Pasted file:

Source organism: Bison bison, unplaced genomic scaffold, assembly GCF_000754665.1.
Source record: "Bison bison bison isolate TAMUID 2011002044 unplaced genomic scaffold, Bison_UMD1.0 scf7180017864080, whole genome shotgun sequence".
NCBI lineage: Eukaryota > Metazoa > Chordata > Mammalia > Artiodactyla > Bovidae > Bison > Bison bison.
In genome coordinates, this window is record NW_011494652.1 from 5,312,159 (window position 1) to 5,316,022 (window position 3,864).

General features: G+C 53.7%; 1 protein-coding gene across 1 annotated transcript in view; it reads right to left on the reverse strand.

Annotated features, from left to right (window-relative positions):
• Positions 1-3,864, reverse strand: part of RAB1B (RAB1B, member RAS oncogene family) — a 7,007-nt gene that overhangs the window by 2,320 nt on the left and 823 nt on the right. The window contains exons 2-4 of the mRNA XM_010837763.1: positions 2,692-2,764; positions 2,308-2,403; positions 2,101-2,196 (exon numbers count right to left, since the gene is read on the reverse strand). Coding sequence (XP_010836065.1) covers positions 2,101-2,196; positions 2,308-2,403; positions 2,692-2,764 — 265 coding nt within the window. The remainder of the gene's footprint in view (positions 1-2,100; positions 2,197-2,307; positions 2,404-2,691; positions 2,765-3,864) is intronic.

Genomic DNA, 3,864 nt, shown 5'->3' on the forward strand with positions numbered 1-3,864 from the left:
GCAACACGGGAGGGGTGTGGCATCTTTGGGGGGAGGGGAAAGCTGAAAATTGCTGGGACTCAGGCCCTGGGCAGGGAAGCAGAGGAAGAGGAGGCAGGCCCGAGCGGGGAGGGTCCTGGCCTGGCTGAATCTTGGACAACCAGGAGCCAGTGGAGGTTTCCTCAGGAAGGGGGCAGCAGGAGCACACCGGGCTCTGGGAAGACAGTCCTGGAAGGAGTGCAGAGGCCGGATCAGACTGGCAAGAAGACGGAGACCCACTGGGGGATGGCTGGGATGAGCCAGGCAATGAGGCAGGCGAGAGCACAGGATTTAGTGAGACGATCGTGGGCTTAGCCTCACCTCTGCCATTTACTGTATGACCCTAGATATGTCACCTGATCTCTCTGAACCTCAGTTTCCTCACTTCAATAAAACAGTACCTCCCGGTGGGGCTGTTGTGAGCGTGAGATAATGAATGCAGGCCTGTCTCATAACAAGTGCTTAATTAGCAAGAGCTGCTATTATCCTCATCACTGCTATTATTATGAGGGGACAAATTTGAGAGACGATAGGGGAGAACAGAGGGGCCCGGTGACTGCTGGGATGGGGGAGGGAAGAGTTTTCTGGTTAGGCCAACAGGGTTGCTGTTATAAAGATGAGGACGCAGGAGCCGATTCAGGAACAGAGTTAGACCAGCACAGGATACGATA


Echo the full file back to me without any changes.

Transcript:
Source organism: Bison bison, unplaced genomic scaffold, assembly GCF_000754665.1.
Source record: "Bison bison bison isolate TAMUID 2011002044 unplaced genomic scaffold, Bison_UMD1.0 scf7180017864080, whole genome shotgun sequence".
NCBI lineage: Eukaryota > Metazoa > Chordata > Mammalia > Artiodactyla > Bovidae > Bison > Bison bison.
In genome coordinates, this window is record NW_011494652.1 from 5,312,159 (window position 1) to 5,316,022 (window position 3,864).

General features: G+C 53.7%; 1 protein-coding gene across 1 annotated transcript in view; it reads right to left on the reverse strand.

Annotated features, from left to right (window-relative positions):
• Positions 1-3,864, reverse strand: part of RAB1B (RAB1B, member RAS oncogene family) — a 7,007-nt gene that overhangs the window by 2,320 nt on the left and 823 nt on the right. The window contains exons 2-4 of the mRNA XM_010837763.1: positions 2,692-2,764; positions 2,308-2,403; positions 2,101-2,196 (exon numbers count right to left, since the gene is read on the reverse strand). Coding sequence (XP_010836065.1) covers positions 2,101-2,196; positions 2,308-2,403; positions 2,692-2,764 — 265 coding nt within the window. The remainder of the gene's footprint in view (positions 1-2,100; positions 2,197-2,307; positions 2,404-2,691; positions 2,765-3,864) is intronic.

Genomic DNA, 3,864 nt, shown 5'->3' on the forward strand with positions numbered 1-3,864 from the left:
GCAACACGGGAGGGGTGTGGCATCTTTGGGGGGAGGGGAAAGCTGAAAATTGCTGGGACTCAGGCCCTGGGCAGGGAAGCAGAGGAAGAGGAGGCAGGCCCGAGCGGGGAGGGTCCTGGCCTGGCTGAATCTTGGACAACCAGGAGCCAGTGGAGGTTTCCTCAGGAAGGGGGCAGCAGGAGCACACCGGGCTCTGGGAAGACAGTCCTGGAAGGAGTGCAGAGGCCGGATCAGACTGGCAAGAAGACGGAGACCCACTGGGGGATGGCTGGGATGAGCCAGGCAATGAGGCAGGCGAGAGCACAGGATTTAGTGAGACGATCGTGGGCTTAGCCTCACCTCTGCCATTTACTGTATGACCCTAGATATGTCACCTGATCTCTCTGAACCTCAGTTTCCTCACTTCAATAAAACAGTACCTCCCGGTGGGGCTGTTGTGAGCGTGAGATAATGAATGCAGGCCTGTCTCATAACAAGTGCTTAATTAGCAAGAGCTGCTATTATCCTCATCACTGCTATTATTATGAGGGGACAAATTTGAGAGACGATAGGGGAGAACAGAGGGGCCCGGTGACTGCTGGGATGGGGGAGGGAAGAGTTTTCTGGTTAGGCCAACAGGGTTGCTGTTATAAAGATGAGGACGCAGGAGCCGATTCAGGAACAGAGTTAGACCAGCACAGGATACGATA